The EMG activity and mechanics of the running jump as a function of takeoff angle

W. Kakihana*, S. Suzuki

*Corresponding author for this work

    Research output: Contribution to journalArticlepeer-review

    16 Citations (Scopus)


    To characterize the electromyographic (EMG) activity, ground reaction forces, and kinematics were used in the running jump with different takeoff angles. Two male long jumpers volunteered to perform running jumps at different approach speeds by varying the number of steps (from 3 to 9) in the run-up. Subject TM achieved a greater vertical velocity of the center of gravity (CG) at takeoff for all approach distances. This jumping strategy was associated with greater backward trunk lean at touchdown and takeoff, a lesser range of motion for the thigh during the support phase, more extended knee and ankle angles at touchdown, and a more flexed knee angle at takeoff. Accompanying these differences in kinematics, TM experienced greater braking impulses and lesser propulsion impulses for the forward-backward component of the ground reaction force. Furthermore, TM activated mainly the rectus femoris, vastus medialis, lateral gastrocnemius, and tibialis anterior, while if rarely activated the biceps femoris from just before contact to roughly the first two-thirds of the support phase. These results indicate that TM used a greater takeoff angle in the running jump because he enabled and sustained a greater blocking effect via the coordination patterns of the muscles relative to the hip, knee, and ankle joints. These findings also suggest that the muscle activities recorded in the present experiment are reflected in kinematics and kinetics. Further, the possible influence of these muscle activities on joint movements in the takeoff leg, and their effect on the vertical and/or horizontal velocity of the jump are discussed.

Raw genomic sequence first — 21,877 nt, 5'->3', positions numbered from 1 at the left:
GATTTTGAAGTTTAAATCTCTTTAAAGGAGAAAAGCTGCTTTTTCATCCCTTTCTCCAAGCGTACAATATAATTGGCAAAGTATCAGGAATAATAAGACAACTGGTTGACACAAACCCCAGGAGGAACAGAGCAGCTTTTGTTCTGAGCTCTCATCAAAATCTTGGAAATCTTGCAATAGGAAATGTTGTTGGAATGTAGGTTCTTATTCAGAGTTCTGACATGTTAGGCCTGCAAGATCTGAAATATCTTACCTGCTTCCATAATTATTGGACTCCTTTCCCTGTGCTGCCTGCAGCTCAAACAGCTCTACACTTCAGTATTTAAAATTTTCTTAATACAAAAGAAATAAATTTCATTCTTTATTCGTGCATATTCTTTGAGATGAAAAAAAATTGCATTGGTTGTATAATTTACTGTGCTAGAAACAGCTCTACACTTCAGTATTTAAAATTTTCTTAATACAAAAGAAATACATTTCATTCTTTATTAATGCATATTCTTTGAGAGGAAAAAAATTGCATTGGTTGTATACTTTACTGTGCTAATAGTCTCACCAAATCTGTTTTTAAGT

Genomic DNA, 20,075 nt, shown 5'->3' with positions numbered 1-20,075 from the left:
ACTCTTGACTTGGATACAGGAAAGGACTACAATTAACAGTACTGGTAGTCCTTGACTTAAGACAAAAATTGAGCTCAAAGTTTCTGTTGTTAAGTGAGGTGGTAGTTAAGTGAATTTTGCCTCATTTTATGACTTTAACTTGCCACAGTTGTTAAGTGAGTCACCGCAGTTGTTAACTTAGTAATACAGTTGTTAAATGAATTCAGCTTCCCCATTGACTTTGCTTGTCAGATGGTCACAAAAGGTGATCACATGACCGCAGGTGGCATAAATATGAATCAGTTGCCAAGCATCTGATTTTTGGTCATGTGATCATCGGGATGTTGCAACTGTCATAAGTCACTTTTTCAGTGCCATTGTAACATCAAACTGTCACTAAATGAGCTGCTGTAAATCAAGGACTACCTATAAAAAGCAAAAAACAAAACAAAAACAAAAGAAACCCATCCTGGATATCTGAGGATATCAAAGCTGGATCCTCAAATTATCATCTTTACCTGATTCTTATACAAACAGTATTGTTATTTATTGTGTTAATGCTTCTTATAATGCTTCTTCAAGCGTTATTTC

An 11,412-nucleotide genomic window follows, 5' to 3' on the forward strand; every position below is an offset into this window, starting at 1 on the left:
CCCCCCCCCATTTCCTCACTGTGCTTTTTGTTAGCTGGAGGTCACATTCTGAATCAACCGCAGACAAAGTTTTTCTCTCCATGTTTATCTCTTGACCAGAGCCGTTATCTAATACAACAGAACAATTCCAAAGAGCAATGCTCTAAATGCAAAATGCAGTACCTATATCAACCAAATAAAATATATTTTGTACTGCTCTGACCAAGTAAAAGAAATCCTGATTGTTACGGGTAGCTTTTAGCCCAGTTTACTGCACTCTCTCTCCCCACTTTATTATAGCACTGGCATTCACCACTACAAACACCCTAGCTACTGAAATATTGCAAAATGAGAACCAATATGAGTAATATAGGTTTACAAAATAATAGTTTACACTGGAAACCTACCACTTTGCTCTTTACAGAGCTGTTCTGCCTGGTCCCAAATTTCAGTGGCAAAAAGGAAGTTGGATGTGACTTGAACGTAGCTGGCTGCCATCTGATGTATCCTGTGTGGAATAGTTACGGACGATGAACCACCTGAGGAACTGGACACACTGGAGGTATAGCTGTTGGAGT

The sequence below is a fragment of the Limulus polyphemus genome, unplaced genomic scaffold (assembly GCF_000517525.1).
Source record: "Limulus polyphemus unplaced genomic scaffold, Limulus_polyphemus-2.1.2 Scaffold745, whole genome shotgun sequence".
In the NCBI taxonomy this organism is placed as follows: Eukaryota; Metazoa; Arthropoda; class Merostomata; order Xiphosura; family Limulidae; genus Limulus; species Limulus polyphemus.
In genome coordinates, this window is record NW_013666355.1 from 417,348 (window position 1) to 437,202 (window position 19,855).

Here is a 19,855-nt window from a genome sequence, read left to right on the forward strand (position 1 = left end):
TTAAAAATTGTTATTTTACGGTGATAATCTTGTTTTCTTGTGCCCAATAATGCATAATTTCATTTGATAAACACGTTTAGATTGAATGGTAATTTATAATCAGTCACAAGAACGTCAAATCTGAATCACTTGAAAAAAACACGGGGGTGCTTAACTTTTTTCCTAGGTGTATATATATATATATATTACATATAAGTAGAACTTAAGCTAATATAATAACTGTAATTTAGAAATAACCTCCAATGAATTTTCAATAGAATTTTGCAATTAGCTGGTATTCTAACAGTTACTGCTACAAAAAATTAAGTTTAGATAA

Original languageEnglish
    Pages (from-to)365-372
    Number of pages8
    JournalJournal of Electromyography and Kinesiology
    Issue number5
    Publication statusPublished - 2001


    • Coordination
    • EMG activity
    • Jumping style
    • Kinematics
    • Kinetics

    ASJC Scopus subject areas

    • Orthopedics and Sports Medicine


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